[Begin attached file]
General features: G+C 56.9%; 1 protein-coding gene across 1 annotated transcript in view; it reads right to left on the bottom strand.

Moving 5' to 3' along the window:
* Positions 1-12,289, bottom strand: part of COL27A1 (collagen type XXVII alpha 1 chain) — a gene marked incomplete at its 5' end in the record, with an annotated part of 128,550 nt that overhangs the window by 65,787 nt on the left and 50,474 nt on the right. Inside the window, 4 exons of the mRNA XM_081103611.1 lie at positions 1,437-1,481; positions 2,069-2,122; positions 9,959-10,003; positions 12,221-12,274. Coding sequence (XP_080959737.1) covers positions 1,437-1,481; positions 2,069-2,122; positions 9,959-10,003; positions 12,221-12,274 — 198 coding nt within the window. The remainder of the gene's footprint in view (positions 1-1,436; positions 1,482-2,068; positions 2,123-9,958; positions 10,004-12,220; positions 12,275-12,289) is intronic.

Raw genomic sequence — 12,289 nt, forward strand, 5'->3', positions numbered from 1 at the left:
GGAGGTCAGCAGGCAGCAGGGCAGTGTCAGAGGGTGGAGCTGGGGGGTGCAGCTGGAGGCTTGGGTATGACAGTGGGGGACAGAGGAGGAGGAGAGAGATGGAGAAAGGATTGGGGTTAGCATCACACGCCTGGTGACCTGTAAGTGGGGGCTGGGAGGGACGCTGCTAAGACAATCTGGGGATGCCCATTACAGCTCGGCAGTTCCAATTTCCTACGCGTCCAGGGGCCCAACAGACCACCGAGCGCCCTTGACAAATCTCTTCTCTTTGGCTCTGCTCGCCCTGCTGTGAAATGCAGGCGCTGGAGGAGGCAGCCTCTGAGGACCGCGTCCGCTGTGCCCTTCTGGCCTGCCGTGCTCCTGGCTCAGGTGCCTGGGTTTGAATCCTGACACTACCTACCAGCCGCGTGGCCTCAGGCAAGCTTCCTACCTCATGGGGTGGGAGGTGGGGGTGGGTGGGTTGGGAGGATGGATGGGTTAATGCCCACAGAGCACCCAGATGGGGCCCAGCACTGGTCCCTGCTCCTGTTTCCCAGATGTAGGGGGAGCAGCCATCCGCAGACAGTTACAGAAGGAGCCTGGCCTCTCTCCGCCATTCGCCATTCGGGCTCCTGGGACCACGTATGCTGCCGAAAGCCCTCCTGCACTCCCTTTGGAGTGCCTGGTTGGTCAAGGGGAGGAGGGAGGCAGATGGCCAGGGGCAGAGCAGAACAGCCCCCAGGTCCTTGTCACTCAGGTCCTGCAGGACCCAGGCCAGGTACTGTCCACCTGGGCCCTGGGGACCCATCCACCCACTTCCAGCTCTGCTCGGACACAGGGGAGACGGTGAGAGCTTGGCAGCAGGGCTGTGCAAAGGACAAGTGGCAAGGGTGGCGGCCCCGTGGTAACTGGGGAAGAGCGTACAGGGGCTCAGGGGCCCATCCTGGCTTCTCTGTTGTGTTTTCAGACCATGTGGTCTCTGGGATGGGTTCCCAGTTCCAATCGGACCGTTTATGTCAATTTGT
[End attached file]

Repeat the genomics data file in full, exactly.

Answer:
General features: G+C 56.9%; 1 protein-coding gene across 1 annotated transcript in view; it reads right to left on the bottom strand.

Moving 5' to 3' along the window:
* Positions 1-12,289, bottom strand: part of COL27A1 (collagen type XXVII alpha 1 chain) — a gene marked incomplete at its 5' end in the record, with an annotated part of 128,550 nt that overhangs the window by 65,787 nt on the left and 50,474 nt on the right. Inside the window, 4 exons of the mRNA XM_081103611.1 lie at positions 1,437-1,481; positions 2,069-2,122; positions 9,959-10,003; positions 12,221-12,274. Coding sequence (XP_080959737.1) covers positions 1,437-1,481; positions 2,069-2,122; positions 9,959-10,003; positions 12,221-12,274 — 198 coding nt within the window. The remainder of the gene's footprint in view (positions 1-1,436; positions 1,482-2,068; positions 2,123-9,958; positions 10,004-12,220; positions 12,275-12,289) is intronic.

Raw genomic sequence — 12,289 nt, forward strand, 5'->3', positions numbered from 1 at the left:
GGAGGTCAGCAGGCAGCAGGGCAGTGTCAGAGGGTGGAGCTGGGGGGTGCAGCTGGAGGCTTGGGTATGACAGTGGGGGACAGAGGAGGAGGAGAGAGATGGAGAAAGGATTGGGGTTAGCATCACACGCCTGGTGACCTGTAAGTGGGGGCTGGGAGGGACGCTGCTAAGACAATCTGGGGATGCCCATTACAGCTCGGCAGTTCCAATTTCCTACGCGTCCAGGGGCCCAACAGACCACCGAGCGCCCTTGACAAATCTCTTCTCTTTGGCTCTGCTCGCCCTGCTGTGAAATGCAGGCGCTGGAGGAGGCAGCCTCTGAGGACCGCGTCCGCTGTGCCCTTCTGGCCTGCCGTGCTCCTGGCTCAGGTGCCTGGGTTTGAATCCTGACACTACCTACCAGCCGCGTGGCCTCAGGCAAGCTTCCTACCTCATGGGGTGGGAGGTGGGGGTGGGTGGGTTGGGAGGATGGATGGGTTAATGCCCACAGAGCACCCAGATGGGGCCCAGCACTGGTCCCTGCTCCTGTTTCCCAGATGTAGGGGGAGCAGCCATCCGCAGACAGTTACAGAAGGAGCCTGGCCTCTCTCCGCCATTCGCCATTCGGGCTCCTGGGACCACGTATGCTGCCGAAAGCCCTCCTGCACTCCCTTTGGAGTGCCTGGTTGGTCAAGGGGAGGAGGGAGGCAGATGGCCAGGGGCAGAGCAGAACAGCCCCCAGGTCCTTGTCACTCAGGTCCTGCAGGACCCAGGCCAGGTACTGTCCACCTGGGCCCTGGGGACCCATCCACCCACTTCCAGCTCTGCTCGGACACAGGGGAGACGGTGAGAGCTTGGCAGCAGGGCTGTGCAAAGGACAAGTGGCAAGGGTGGCGGCCCCGTGGTAACTGGGGAAGAGCGTACAGGGGCTCAGGGGCCCATCCTGGCTTCTCTGTTGTGTTTTCAGACCATGTGGTCTCTGGGATGGGTTCCCAGTTCCAATCGGACCGTTTATGTCAATTTGT